I'm glad the public hearing on a $58 million bond referendum concerning the Agricultural Event Center (AEC) has been moved from Aug. 6 to Aug. 13.
With a packed courthouse expected, a meeting devoted entirely to the issue makes more sense than combining it with a regular meeting and other agenda items. Rescheduling will also give opponents and supporters more time to prepare their arguments, and may help dispel any clouds churned up over the legality of hearings, “official” bulletin boards or typographical errors in postings.
The C-T is trying to bring as many facts to bear on the conversation as possible. Through a series of articles, most spurred by readers' queries, we've touched on funding, taxes, construction options, scaled-back versions, and the like. Have we missed anything?
Some think we've overlooked an important piece of the equation — operational costs. (For details, read Dr. David Jones' letter on this page.)
Since maintaining such a facility is just as important as building it, I've asked County Manager Hal Johnson to respond. Below is his summary, but if you want to read more of the Magellan Strategy Group's feasibility study, go to the county website, http://www.randolphcountync.gov/, or click the link if you are reading this column online.
In May 2017, the Magellan Strategy Group, utilizing funding provided by the Tourism Development Authority, completed a feasibility study for the AEC. This study explored the viability of a new agricultural event center to be located on a 104-acre parcel on Highway 64/Dixie Drive. The study highlighted the positive economic impact of agriculture to the Randolph County economy and the impacts the AEC might have on Randolph.
The feasibility study followed a conservative approach in forecasting demand, revenues and expenses. The expenses were based on a 65,000-square-foot arena and two warm-up rings adjacent to the arena. The three barns for housing livestock total 100 stalls for each barn. The meeting and event space was approximately 7,000 square feet to be used as an educational and conference facility. A 10,000-square-foot office building connected to the event center was part of the original feasibility study.
The feasibility study addressed the issue of operational cost at the very beginning by stating that most arenas/event centers operate at a loss when considered in strict profit and loss financial terms (revenues minus expenses).
The AEC draft master plan, as presented to the commissioners, recommends a 99,104-square-foot arena and a 67,233-square-foot office building/event center. Larger facilities for livestock housing, which include 400 stalls and warm-up facilities, are also included on the master plan.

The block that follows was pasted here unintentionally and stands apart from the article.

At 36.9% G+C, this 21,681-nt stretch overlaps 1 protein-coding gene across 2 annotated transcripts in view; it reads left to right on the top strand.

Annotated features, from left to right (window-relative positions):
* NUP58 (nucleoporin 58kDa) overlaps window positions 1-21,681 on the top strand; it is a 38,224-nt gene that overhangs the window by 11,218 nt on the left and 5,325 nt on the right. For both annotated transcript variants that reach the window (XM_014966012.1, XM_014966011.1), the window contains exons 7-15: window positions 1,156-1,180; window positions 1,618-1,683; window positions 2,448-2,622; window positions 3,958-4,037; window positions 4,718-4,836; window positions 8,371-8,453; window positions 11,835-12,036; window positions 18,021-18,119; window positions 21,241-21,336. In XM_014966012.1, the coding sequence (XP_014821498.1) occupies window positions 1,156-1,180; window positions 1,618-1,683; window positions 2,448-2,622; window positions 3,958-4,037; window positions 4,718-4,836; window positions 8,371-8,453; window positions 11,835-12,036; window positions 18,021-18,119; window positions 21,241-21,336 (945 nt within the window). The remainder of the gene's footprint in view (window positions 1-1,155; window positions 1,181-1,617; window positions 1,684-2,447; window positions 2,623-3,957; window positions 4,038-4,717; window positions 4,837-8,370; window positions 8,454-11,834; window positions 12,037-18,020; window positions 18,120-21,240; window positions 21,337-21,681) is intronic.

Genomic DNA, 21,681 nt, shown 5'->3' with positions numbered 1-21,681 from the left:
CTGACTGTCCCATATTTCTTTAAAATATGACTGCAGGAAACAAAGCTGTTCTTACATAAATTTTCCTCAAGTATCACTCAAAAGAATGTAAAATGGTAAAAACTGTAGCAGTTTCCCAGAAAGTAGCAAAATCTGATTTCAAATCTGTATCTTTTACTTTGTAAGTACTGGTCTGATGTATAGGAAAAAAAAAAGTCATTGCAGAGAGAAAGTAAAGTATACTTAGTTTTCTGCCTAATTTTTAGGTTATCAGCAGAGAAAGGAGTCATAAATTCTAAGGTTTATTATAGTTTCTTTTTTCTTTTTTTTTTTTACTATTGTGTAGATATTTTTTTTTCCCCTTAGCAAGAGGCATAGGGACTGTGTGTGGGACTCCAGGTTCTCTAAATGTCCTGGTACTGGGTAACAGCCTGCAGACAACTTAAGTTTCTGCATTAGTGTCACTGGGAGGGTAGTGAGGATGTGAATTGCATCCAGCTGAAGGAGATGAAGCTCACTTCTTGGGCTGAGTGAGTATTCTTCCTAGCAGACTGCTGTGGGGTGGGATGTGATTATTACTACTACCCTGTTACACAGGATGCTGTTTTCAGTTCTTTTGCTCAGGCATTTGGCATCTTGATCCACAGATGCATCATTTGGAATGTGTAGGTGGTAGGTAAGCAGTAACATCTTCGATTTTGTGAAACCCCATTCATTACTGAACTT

Projected revenues as outlined in the study, after three years of operation, were $351,561. Projected expenses totaled $453,900 at a facility of the size identified in the Magellan report. The expenses included projected cost of four full-time and additional part-time labor. These figures projected a $102,339 loss at Year 3.
However, other benefits have to be considered when assessing financial advantages to the county. These benefits can be both direct and indirect. An example could be increased sales tax revenues would then be distributed between the county and its municipalities.
The feasibility study identified potential revenue sources (in addition to the property tax) for both agricultural center development and operational support. In addition to event rent and ticket sales, these included naming rights, office rent paid by outside agencies located within the office building, private fund-raising, grants, possible 1 percent (hotel) occupancy tax increase, and potential state support as given to such centers in Asheville, Williamston and Lumberton (none in central N.C.).
The current master plan also allows for future public/private partnerships as areas are reserved for a possible hotel and related commercial activities. Although we do not have prospective clients at this time, the county would receive revenue from these sources through property tax and/or leasing agreements.
Randolph has options as to the size, cost, scope and timing of this project which would impact final costs and the county's ability to pay for the project. The plan provides a guide, but, once a decision is made on the final size and scope of the proposed center more accurate information on operating cost and revenue can be calculated.
Take our poll
If you haven't taken The C-T online poll, there's still time. Go to www.courier-tribune.com and click on any AEC-related article or column. The link will take you to the question.
As of Friday morning, 224 people had voted, with 67 percent saying they would support the referendum to fund the AEC and 33 percent saying they would not. I'll have another update next Sunday ahead of the Aug. 13 hearing.
* Annette Jordan is the editor of The Courier-Tribune. Contact: 626-6115 or email@example.com.